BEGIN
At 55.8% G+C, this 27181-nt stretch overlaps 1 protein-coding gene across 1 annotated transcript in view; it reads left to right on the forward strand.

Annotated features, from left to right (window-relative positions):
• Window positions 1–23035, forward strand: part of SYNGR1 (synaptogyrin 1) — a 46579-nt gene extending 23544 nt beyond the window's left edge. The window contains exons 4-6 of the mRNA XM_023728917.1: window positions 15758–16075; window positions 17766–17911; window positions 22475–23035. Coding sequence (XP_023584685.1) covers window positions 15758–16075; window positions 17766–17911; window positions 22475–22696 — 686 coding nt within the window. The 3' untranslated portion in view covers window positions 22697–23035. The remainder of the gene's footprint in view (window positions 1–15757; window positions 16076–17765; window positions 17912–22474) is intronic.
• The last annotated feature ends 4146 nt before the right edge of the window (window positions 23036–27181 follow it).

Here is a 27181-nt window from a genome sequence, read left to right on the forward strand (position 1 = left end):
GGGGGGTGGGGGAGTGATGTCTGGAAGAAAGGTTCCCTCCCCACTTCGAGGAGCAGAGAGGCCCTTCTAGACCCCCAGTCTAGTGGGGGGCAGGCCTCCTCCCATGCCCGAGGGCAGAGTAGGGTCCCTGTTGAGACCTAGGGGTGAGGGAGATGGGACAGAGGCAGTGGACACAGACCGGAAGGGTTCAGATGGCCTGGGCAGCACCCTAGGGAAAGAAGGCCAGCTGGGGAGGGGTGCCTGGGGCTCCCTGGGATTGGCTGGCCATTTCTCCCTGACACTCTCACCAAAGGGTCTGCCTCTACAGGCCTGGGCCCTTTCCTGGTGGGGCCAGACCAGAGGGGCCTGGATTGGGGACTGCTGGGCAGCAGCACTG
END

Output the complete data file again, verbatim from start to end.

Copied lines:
At 55.8% G+C, this 27181-nt stretch overlaps 1 protein-coding gene across 1 annotated transcript in view; it reads left to right on the forward strand.

Annotated features, from left to right (window-relative positions):
• Window positions 1–23035, forward strand: part of SYNGR1 (synaptogyrin 1) — a 46579-nt gene extending 23544 nt beyond the window's left edge. The window contains exons 4-6 of the mRNA XM_023728917.1: window positions 15758–16075; window positions 17766–17911; window positions 22475–23035. Coding sequence (XP_023584685.1) covers window positions 15758–16075; window positions 17766–17911; window positions 22475–22696 — 686 coding nt within the window. The 3' untranslated portion in view covers window positions 22697–23035. The remainder of the gene's footprint in view (window positions 1–15757; window positions 16076–17765; window positions 17912–22474) is intronic.
• The last annotated feature ends 4146 nt before the right edge of the window (window positions 23036–27181 follow it).

Here is a 27181-nt window from a genome sequence, read left to right on the forward strand (position 1 = left end):
GGGGGGTGGGGGAGTGATGTCTGGAAGAAAGGTTCCCTCCCCACTTCGAGGAGCAGAGAGGCCCTTCTAGACCCCCAGTCTAGTGGGGGGCAGGCCTCCTCCCATGCCCGAGGGCAGAGTAGGGTCCCTGTTGAGACCTAGGGGTGAGGGAGATGGGACAGAGGCAGTGGACACAGACCGGAAGGGTTCAGATGGCCTGGGCAGCACCCTAGGGAAAGAAGGCCAGCTGGGGAGGGGTGCCTGGGGCTCCCTGGGATTGGCTGGCCATTTCTCCCTGACACTCTCACCAAAGGGTCTGCCTCTACAGGCCTGGGCCCTTTCCTGGTGGGGCCAGACCAGAGGGGCCTGGATTGGGGACTGCTGGGCAGCAGCACTG